New devices to test retinal cells

Researchers have developed new devices to better understand the triggers of age-related macular degeneration (AMD) by mechanically stressing cells.

44min

Do neonicotinoids inhibit the development of anti-predatory behaviors in wood frogs?

In a recent study published in the journal Environmental Toxicology and Chemistry, scientists investigated the effects of popular agricultural insecticides—neonicotinoids—on wood frogs. Neonicotinoids are highly water soluble and can be easily carried via storm water to end up in streams and lakes. While the effect of these insecticides on growth and reproduction of wood frogs has been shown to be

47min

Fighting mosquitoes in your backyard with scientists' help

Thanks to an innovative mosquito control approach developed at Rutgers University-New Brunswick, residents in several Maryland neighborhoods reduced populations of invasive Asian tiger mosquitoes by an impressive 76 percent, on average.

47min

How sleeping mammary stem cells are awakened in puberty

Walter and Eliza Hall Institute researchers have discovered how the growth of milk-producing mammary glands is triggered during puberty.Sleeping stem cells in the mammary gland are awoken by a protein dubbed FoxP1, according to the research that was published today in the journal Developmental Cell.

47min

TechEdge: Single-Cell Sequencing & Analysis

SCS is a powerful tool in the scientist’s arsenal for linking genetic variation to disease and pathogenesis. Designing the right SCS protocol will take careful consideration of experimental and technical variables. Finding the right instrument is pivotal for obtaining the data you want!

47min

Video: Do astronauts need sunscreen?

Space is full of potentially dangerous radiation. Here on Earth, our atmosphere and magnetic field protect us from the worst of it.

53min

Government ranks 18 US volcanoes as 'very high threat'

Government scientists are classifying 18 U.S. volcanoes as a "very high threat" because of what's been happening inside them and how close they are to people.

53min

Migrant Caravans Might Become Even More Common

It seems as though overnight, the words “migrant caravan” have become embedded in the nation’s vocabulary. The term is splashed across television networks’ chyrons and national newspapers. President Donald Trump has raised the ongoing caravan at rallies as a threat to the United States and cited it as a reason for an overhaul of the country’s immigration laws. But migrant caravans aren’t new—and

1h

Letters: ‘Acting Like This Is a Boundless Battle for Wokeness Is Somewhat Absurd’

Taylor Swift Succumbs to Competitive Wokeness “In the uppermost echelons of the culture industries,” Reihan Salam wrote earlier this month , “woke liberalism is de rigueur and departures from it are stigmatized.” In this environment, he argued, making a show of social liberalism is increasingly the only option. The idea that the political convictions held by young people are not sincere, but rath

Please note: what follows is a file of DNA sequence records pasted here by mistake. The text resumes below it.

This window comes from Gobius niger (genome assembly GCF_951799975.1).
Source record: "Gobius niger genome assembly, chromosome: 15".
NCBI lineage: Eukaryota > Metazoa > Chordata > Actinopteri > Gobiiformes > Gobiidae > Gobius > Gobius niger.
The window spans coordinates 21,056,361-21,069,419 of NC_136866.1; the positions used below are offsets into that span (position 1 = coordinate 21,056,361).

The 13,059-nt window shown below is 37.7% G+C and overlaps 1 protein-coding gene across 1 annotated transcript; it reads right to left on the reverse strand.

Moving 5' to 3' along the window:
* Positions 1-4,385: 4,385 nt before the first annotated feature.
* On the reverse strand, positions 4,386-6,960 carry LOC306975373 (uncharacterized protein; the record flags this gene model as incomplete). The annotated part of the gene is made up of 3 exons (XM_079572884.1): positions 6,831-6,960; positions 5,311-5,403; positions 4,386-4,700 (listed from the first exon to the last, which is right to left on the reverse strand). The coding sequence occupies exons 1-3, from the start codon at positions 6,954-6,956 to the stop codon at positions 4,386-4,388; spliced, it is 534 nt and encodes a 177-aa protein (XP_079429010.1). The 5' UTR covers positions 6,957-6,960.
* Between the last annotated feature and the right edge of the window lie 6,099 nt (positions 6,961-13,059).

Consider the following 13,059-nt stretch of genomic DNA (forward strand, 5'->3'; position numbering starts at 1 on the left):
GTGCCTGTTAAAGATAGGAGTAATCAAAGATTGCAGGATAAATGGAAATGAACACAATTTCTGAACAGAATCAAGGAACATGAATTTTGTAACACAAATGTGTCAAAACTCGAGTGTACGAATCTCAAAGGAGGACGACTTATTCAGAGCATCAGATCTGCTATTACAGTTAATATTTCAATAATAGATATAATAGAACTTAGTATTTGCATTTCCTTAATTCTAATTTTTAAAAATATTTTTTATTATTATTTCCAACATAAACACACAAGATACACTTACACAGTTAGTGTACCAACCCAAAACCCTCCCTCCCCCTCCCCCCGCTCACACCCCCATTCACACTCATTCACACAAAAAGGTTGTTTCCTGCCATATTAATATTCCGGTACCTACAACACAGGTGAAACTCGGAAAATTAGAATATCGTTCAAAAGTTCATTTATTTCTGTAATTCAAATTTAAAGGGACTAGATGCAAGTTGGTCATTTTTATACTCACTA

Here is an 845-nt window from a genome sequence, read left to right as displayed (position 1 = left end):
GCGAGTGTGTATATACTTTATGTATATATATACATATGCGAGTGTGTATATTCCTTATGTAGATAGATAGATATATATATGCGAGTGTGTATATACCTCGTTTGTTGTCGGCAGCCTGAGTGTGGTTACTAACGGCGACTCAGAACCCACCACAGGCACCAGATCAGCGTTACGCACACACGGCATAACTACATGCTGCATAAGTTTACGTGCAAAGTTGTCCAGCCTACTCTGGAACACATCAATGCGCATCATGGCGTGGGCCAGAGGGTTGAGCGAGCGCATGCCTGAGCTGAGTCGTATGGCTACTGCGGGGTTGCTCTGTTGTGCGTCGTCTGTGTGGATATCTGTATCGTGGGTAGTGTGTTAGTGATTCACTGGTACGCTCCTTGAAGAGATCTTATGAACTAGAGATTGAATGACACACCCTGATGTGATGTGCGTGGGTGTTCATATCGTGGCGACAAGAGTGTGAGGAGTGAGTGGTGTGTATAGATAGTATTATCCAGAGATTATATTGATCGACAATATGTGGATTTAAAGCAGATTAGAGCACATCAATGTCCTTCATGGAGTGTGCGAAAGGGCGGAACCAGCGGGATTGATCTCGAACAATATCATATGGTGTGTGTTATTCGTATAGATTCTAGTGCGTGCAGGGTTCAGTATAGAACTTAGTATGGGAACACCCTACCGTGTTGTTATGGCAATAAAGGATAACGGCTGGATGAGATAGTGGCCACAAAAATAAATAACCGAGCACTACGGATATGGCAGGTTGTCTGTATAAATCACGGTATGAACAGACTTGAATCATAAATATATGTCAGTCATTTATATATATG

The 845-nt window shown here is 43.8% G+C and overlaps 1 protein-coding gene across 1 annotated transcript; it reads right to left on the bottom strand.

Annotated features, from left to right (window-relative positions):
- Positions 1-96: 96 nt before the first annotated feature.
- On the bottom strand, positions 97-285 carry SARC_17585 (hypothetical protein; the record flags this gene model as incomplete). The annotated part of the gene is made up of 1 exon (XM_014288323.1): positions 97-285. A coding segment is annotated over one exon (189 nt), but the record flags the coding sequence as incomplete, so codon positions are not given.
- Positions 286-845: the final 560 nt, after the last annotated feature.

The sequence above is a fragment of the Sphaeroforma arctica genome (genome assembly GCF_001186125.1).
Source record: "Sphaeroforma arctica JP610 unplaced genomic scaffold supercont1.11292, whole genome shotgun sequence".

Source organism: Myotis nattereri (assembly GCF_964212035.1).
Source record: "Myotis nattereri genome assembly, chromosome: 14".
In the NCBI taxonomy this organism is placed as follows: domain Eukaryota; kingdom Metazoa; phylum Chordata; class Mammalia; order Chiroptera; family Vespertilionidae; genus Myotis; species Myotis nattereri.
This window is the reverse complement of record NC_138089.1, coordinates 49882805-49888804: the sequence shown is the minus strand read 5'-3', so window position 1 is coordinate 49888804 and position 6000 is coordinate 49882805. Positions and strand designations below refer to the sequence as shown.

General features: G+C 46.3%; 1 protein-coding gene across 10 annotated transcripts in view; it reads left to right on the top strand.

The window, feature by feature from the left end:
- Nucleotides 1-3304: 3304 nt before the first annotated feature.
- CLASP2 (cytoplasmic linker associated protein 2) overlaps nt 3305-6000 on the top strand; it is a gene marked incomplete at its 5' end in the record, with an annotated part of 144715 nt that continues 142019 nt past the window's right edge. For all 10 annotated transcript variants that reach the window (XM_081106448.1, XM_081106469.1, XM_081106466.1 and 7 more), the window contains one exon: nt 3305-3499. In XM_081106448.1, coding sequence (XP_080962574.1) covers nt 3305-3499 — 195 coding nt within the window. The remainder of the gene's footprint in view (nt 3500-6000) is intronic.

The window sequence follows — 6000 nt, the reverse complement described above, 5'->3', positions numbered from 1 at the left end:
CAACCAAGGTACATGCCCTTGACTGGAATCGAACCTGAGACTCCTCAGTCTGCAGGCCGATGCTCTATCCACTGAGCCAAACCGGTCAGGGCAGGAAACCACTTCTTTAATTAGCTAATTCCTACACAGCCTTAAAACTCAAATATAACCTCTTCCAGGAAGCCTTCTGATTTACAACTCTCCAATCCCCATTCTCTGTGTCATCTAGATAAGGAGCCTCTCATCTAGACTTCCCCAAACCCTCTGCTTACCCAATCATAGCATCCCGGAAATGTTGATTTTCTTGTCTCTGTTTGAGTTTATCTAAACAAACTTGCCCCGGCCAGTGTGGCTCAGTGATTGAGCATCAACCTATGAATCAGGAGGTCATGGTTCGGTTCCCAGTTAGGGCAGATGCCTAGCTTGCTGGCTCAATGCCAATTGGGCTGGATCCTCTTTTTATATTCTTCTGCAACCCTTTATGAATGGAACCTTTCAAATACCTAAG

1h

Dark tourism: Inside a new, morbid kind of travel

A new form of tourism that focuses on visiting sites associated with death and tragedy is growing in popularity. Some call it exploitative, and some call it respectful. Still others consider it to be far too dangerous for reasonable people. In any case, dark tourism showcases humanity's irresistible fascination with death. None Maybe you've saved your vacation time up for a while and are looking

1h

Why whistleblowing is the loneliest and most courageous act in the world

Living with integrity means being able to fall asleep at night having asked and answered these questions: Did I treat other people well today? Did I uphold the principles that I really care about? Did I take care of injustice? If you feel you need to call out bad behavior or blow the whistle on injustice, Alice Dreger offers this advice: "Can you get other people to do it with you? That will ofte

1h

Left has lost contact with 'working-class people,' argues philosopher Slavoj Žižek

Slavoj Žižek and British political writer Owen Jones recently spoke about American politics, the left and global capitalism. Žižek sees the success of President Donald Trump as proof that the left needs a major overhaul. Žižek said one positive aspect of Trump's presidency could be the rise of a new movement on the left. The crucial battle in American politics today is what's happening within the

1h

Wearable tech becomes top fitness trend for 2019, says survey of health and fitness professionals

Fitness trackers, smart watches, and other wearable technology are the number one fitness trend for 2019, according to an annual survey of health and fitness professionals published in the November issue of ACSM's Health & Fitness Journal®, an official journal of the American College of Sports Medicine (ACSM). The journal is published in the Lippincott portfolio by Wolters Kluwer.

1h

The ghost of Cassiopeia

About 550 light-years away in the constellation of Cassiopeia lies IC 63, a stunning and slightly eerie nebula. Also known as the ghost of Cassiopeia, IC 63 is being shaped by radiation from a nearby unpredictably variable star, Gamma Cassiopeiae, which is slowly eroding away the ghostly cloud of dust and gas. This celestial ghost makes the perfect backdrop for the upcoming feast of All Hallow's E